This study examines variables influencing vowel duration of French spoken in Windsor, Ontario, in order to see whether their respective effects on vowel duration are organised hierarchically. We first consider the data distribution of four female speakers before carrying out a statistical principal components analysis. Our results show that the variables are classified into three underlying factors: syllable structure, syllable position and vowel properties. This last factor group includes the factors phonological vowel class and diphthong status, and always explains the majority of the variability in vowel duration. Syllable position also accounts for some of this variation in certain cases. The consistent hierarchy of these factors across the statistical analyses confirms that a vowel's properties are the most important in determining its duration, followed first by the syllable's position in the utterance, and second by the syllabic structure.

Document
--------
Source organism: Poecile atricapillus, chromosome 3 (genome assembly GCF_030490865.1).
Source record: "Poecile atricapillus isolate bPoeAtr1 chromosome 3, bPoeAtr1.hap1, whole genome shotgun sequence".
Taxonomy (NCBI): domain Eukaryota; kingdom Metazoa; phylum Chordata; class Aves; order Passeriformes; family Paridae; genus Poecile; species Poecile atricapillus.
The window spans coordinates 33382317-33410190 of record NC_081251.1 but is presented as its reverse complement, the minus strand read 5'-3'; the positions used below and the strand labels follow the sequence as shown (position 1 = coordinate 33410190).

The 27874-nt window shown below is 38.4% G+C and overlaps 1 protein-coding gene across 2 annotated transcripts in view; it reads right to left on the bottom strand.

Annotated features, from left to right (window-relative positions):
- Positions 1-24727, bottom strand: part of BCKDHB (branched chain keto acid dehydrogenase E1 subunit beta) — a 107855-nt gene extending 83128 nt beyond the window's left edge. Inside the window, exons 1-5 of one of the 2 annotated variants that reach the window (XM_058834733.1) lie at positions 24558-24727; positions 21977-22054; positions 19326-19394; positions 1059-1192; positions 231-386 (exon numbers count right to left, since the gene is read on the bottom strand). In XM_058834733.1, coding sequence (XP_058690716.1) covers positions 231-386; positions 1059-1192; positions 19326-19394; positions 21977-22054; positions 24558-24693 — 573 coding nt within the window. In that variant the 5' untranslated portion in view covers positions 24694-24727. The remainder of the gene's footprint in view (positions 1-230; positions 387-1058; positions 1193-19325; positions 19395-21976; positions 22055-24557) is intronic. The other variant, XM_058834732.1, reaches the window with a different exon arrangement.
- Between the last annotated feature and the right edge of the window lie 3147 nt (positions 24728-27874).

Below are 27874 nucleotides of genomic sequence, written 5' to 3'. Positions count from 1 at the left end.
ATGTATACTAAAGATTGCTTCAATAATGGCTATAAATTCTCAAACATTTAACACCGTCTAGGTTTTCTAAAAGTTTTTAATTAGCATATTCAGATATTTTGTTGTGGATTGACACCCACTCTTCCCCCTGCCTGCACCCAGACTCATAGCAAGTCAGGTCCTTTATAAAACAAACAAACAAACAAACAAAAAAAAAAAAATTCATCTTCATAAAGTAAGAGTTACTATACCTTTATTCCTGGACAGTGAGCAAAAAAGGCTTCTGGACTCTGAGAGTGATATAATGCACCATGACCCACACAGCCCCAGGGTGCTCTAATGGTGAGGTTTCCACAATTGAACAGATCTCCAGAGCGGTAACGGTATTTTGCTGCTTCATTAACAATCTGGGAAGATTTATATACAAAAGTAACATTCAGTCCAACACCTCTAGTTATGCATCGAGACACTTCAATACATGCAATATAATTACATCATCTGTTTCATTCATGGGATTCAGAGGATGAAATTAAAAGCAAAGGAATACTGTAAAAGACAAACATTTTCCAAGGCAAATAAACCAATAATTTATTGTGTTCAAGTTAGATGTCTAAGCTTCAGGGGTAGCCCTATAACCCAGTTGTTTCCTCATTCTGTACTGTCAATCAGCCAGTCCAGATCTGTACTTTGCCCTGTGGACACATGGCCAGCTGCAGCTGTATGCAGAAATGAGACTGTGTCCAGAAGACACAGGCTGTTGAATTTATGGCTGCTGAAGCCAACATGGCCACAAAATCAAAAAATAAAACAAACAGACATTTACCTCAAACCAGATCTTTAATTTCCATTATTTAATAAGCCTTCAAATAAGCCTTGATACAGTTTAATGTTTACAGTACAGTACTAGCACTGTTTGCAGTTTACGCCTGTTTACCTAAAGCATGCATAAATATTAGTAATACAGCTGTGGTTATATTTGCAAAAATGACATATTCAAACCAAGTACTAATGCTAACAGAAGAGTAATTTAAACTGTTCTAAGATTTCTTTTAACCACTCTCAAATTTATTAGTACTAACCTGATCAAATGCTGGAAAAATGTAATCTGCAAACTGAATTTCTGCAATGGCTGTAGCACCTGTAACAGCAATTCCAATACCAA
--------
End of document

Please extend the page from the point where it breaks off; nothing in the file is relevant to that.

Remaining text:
Bibliographic reference. Williams, Darcie / Poiré, François (2007): "Predicting vowel duration in spontaneous canadian French speech", In INTERSPEECH-2007, 1018-1021.